The Massachusetts Oyster Project is working on an exciting effort to return Massachusetts marine estuaries to their historic natures through the restoration of once native oysters. Through shell recycling and oyster placements, we can improve water quality while attracting other sea life including crabs, eel grass, shrimp, bluefish and striped bass.
Once upon a time, huge underwater reefs made up of tens of thousands of oysters lined our coast. These reefs were ten or twenty feet high and kept the large waves kicked up by Nor'easters from hitting our coasts.
Each oyster on those reefs filtered 40 gallon of water a day, keeping costal waters clear. The reefs were home to plants, which spread and prevented sand and beaches from being swept out to sea. On top of that, the oysters provided a natural filtration which kept coastal water clear. Reefs sheltered hundreds of other species, dramatically increasing biodiversity.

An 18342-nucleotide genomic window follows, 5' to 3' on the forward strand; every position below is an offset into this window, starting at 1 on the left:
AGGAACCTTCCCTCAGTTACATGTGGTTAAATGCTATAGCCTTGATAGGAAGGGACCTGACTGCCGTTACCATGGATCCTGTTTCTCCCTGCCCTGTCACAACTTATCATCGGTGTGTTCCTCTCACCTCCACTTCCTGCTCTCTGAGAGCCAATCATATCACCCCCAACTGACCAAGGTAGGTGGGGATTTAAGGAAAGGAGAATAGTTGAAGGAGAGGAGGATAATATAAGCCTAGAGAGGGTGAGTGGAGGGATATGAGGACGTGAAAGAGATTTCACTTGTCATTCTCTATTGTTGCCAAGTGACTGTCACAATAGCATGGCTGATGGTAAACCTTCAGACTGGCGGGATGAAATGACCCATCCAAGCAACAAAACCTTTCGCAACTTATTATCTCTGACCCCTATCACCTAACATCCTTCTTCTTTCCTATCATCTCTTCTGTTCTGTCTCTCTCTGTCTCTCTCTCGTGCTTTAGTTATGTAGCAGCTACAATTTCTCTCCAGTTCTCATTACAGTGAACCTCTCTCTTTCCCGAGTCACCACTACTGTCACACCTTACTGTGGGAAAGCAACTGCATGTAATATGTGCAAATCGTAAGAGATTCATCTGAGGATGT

Over time, those reefs were mined out for food or destroyed for convenience.
The Massachusetts Oyster Project is working to restore oyster populations to estuaries around the state. We started this to improve water quality and offset storm run-off pollution, but we found that there were other significant benefits. We are improving fishing by supporting the food chain; 200 other species will live in an oyster reef.
Oyster shells help offset ocean acidification at the local level.
Oyster reefs can also help combat the increased storm surge brought about by climate change.
Over 90% of every dollar we raise goes back into our waters.
We have changed the thinking around Boston Harbor and oysters by confirming that they once were here in vast numbers, and that with a bit of work, they can be again.